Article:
One simple reason: subscriptions cannot support most publishers, unless they are in a niche category without a competitor. The Information, a technology business publication aimed at wealthy investors, falls into this category. But most publications do not. Even the Wall Street Journal, the leading financial publication and one that many people WILL pay for, cannot get by  on subscription revenue alone. Nor can the leading news sites like the New York Times and the Washington Post  support themselves solely by instituting paywalls.

Why not? Because the average middle class consumer, who has been reached in the past through advertising, cannot afford to subscribe to everything she needs to read, see, and hear. We live in the Information Age, and very few of us can afford to ignore the need to stay abreast of a very rapidly changing world.

She’d like to get the national and world news from a reliable source, so she visits the New York Times. But finding it too biased, she must also often visit the Washington Post.  Neither of them covers news from her hometown, so she reads her local news site. And since she’s a homeowner, she reads a lifestyle publication. Or a fashion magazine. Or Consumer Reports.

To save money, she cut the cord on cable TV a year ago, so for entertainment she relies on Amazon Prime video and Netflix. But some shows are only on Hulu. Her husband subscribes to ESPN. He’s also a reader of Bloomberg and Wired, and they just instituted paywalls, too.

And then there’s Spotify.

At the end of the year, she and her husband look at their iTunes bill and their credit card bills and realize that they have spent over $2000 on subscriptions to both video and text sites. They blew right through their budget. So they decide to cancel their subscriptions to save money.

Eventually they trade off the need for privacy and gravitate to sites where they can get news and entertainment free, just by tolerating a few ads. In the mean time, publications that have instituted paywalls find that they are experiencing a great deal of churn among their subscribers, leading to unpredictable revenue projections. Despite their paywalls, they must also run some, although perhaps not quite as many, ads.

And that’s how the great paywall experiment plays itself out. Advertising isn’t going anywhere.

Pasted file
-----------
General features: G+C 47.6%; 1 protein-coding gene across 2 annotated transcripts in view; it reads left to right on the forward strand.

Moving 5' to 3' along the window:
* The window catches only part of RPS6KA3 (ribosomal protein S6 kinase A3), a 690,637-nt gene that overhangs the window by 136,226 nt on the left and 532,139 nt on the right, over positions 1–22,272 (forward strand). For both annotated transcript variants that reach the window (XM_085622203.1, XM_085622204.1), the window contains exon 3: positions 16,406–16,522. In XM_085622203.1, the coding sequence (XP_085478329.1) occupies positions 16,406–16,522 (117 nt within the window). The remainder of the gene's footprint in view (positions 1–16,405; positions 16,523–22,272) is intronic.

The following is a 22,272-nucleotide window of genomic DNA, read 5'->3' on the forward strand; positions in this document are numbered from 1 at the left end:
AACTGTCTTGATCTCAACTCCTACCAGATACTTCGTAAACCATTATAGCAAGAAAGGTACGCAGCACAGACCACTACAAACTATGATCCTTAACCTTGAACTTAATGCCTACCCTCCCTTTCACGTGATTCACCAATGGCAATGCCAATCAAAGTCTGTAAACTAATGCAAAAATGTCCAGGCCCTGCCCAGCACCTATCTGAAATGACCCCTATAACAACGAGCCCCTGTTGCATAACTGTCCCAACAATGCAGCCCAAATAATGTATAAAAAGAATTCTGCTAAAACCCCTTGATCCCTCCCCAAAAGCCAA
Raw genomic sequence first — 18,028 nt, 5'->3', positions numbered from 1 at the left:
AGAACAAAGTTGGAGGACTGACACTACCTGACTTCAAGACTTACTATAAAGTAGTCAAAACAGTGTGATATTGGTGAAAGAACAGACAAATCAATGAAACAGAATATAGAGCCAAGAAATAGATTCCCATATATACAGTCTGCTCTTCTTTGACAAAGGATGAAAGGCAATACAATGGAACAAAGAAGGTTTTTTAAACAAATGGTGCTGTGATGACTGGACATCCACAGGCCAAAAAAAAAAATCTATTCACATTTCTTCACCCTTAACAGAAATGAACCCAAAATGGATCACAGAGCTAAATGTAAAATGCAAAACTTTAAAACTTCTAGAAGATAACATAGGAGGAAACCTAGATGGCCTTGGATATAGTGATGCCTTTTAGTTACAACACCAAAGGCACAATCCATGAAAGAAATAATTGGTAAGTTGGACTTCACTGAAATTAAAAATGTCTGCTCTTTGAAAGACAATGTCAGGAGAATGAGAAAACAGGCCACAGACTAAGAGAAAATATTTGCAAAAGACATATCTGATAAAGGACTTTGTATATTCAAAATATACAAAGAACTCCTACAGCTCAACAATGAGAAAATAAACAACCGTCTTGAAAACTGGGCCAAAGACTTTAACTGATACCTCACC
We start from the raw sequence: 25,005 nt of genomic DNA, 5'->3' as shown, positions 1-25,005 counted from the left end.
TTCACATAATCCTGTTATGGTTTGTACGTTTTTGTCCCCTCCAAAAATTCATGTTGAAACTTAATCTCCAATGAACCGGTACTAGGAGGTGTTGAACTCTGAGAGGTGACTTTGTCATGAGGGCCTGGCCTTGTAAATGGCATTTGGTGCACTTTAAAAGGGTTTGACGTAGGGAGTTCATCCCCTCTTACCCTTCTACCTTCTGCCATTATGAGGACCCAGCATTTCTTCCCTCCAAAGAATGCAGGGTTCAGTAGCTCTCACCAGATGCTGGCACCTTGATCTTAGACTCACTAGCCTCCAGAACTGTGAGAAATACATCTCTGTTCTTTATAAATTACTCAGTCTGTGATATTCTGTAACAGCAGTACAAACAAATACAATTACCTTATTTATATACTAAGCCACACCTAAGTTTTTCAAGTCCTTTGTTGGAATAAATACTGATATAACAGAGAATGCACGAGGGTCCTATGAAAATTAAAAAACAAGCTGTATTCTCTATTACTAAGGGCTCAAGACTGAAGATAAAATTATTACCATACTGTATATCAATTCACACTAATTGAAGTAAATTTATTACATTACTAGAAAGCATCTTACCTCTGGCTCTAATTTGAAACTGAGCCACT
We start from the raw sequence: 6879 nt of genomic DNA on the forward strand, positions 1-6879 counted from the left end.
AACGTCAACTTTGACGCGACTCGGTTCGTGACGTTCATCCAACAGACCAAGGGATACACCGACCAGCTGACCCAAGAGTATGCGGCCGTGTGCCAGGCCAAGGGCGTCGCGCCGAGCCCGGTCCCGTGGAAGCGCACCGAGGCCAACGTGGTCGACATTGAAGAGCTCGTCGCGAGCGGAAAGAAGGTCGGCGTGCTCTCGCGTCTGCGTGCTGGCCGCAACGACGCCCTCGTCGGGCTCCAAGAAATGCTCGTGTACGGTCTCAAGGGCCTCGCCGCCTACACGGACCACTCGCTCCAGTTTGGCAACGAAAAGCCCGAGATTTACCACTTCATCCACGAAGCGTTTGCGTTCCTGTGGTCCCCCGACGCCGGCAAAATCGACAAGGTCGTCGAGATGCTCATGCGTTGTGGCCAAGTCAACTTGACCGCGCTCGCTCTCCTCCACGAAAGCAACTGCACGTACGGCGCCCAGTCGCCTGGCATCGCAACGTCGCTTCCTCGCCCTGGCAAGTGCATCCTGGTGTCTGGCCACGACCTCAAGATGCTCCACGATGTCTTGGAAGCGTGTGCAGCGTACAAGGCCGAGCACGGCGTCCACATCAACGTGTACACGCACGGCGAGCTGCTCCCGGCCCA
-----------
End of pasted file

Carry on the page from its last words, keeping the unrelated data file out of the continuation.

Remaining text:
Whose Digital Identity Consortium will Win?

Companies in programmatic rely on their own cookies or device advertising IDs to anonymously identify audiences. Thus a consumer can receive many identifiers, resulting in data loss through fragmentation. This is how we got to the problem of a flood of data, yet decreased understanding of consumers, less effective targeting, frequency management, optimization, attribution, and a poor consumer experience.
As the digital advertising industry has matured and the criticisms have increased the ad tech portion of the ecosystem has been looking for a single identity solution. However, with the coming of GDPR and all the movement toward transparency and brand safety, this year ups the ante.
Digitrust was the first effort of the industry at a unified identity for consumers. In November, Rubicon wrote:

Cookies have ruled the ad industry since the early days of online browsing and shopping — helping media companies understand who their audiences were and what they were interested in, while making sure advertisers could deliver the most relevant messages. But the growth of programmatic and the mobile explosion have changed the industry dramatically, leading to a growing sense that cookies are no longer enough.

Across the industry, technology companies, advertisers, and publishers are all seeking an alternative to cookies — and there are a variety of solutions vying to be the go-to way we identify users and analyze their behavior moving forward. DigiTrust, the non-profit, independent ID consortium supported by companies like Rubicon Project, Dataxu and OpenX is one such option…

At the time, Rubicon decided to back Digitrust, but in the interim two other options have emerged.

The Trade Desk Cookie Sync

The Trade Desk has opened their cookie sync database to other organizations. The database is stored in their proprietary domain, and is in line with our existing implementation. However, this solution is only helpful to ZEDO if it is adopted by other players, and as yet there is no information on that.